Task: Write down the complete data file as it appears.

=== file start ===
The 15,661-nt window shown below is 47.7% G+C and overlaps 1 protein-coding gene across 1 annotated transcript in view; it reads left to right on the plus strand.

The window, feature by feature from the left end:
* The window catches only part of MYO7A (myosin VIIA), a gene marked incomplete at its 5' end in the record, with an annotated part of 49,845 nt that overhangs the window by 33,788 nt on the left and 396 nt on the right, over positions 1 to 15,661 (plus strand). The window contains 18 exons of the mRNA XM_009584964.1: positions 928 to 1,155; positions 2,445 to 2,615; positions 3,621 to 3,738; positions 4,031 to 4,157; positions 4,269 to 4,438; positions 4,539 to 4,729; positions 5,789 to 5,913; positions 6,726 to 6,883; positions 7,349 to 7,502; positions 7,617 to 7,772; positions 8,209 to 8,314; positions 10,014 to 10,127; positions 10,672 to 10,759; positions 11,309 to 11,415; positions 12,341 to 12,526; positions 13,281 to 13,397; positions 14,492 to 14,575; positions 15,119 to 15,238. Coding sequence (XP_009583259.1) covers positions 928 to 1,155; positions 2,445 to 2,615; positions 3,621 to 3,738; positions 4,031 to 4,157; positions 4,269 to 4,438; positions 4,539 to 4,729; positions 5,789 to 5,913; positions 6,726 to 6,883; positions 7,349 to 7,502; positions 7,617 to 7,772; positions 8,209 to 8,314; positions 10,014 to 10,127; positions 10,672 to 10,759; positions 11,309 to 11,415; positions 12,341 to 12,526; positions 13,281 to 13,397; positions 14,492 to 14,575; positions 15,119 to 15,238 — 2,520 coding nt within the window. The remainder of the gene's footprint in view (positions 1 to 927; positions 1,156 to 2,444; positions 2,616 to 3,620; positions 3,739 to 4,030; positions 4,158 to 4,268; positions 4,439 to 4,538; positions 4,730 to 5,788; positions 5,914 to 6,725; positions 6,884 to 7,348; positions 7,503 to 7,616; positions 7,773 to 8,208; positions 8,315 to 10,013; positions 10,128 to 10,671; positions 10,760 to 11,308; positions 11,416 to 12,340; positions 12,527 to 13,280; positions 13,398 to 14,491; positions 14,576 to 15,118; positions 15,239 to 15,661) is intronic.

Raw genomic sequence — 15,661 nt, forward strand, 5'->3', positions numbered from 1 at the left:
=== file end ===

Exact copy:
The 15,661-nt window shown below is 47.7% G+C and overlaps 1 protein-coding gene across 1 annotated transcript in view; it reads left to right on the plus strand.

The window, feature by feature from the left end:
* The window catches only part of MYO7A (myosin VIIA), a gene marked incomplete at its 5' end in the record, with an annotated part of 49,845 nt that overhangs the window by 33,788 nt on the left and 396 nt on the right, over positions 1 to 15,661 (plus strand). The window contains 18 exons of the mRNA XM_009584964.1: positions 928 to 1,155; positions 2,445 to 2,615; positions 3,621 to 3,738; positions 4,031 to 4,157; positions 4,269 to 4,438; positions 4,539 to 4,729; positions 5,789 to 5,913; positions 6,726 to 6,883; positions 7,349 to 7,502; positions 7,617 to 7,772; positions 8,209 to 8,314; positions 10,014 to 10,127; positions 10,672 to 10,759; positions 11,309 to 11,415; positions 12,341 to 12,526; positions 13,281 to 13,397; positions 14,492 to 14,575; positions 15,119 to 15,238. Coding sequence (XP_009583259.1) covers positions 928 to 1,155; positions 2,445 to 2,615; positions 3,621 to 3,738; positions 4,031 to 4,157; positions 4,269 to 4,438; positions 4,539 to 4,729; positions 5,789 to 5,913; positions 6,726 to 6,883; positions 7,349 to 7,502; positions 7,617 to 7,772; positions 8,209 to 8,314; positions 10,014 to 10,127; positions 10,672 to 10,759; positions 11,309 to 11,415; positions 12,341 to 12,526; positions 13,281 to 13,397; positions 14,492 to 14,575; positions 15,119 to 15,238 — 2,520 coding nt within the window. The remainder of the gene's footprint in view (positions 1 to 927; positions 1,156 to 2,444; positions 2,616 to 3,620; positions 3,739 to 4,030; positions 4,158 to 4,268; positions 4,439 to 4,538; positions 4,730 to 5,788; positions 5,914 to 6,725; positions 6,884 to 7,348; positions 7,503 to 7,616; positions 7,773 to 8,208; positions 8,315 to 10,013; positions 10,128 to 10,671; positions 10,760 to 11,308; positions 11,416 to 12,340; positions 12,527 to 13,280; positions 13,398 to 14,491; positions 14,576 to 15,118; positions 15,239 to 15,661) is intronic.

Raw genomic sequence — 15,661 nt, forward strand, 5'->3', positions numbered from 1 at the left: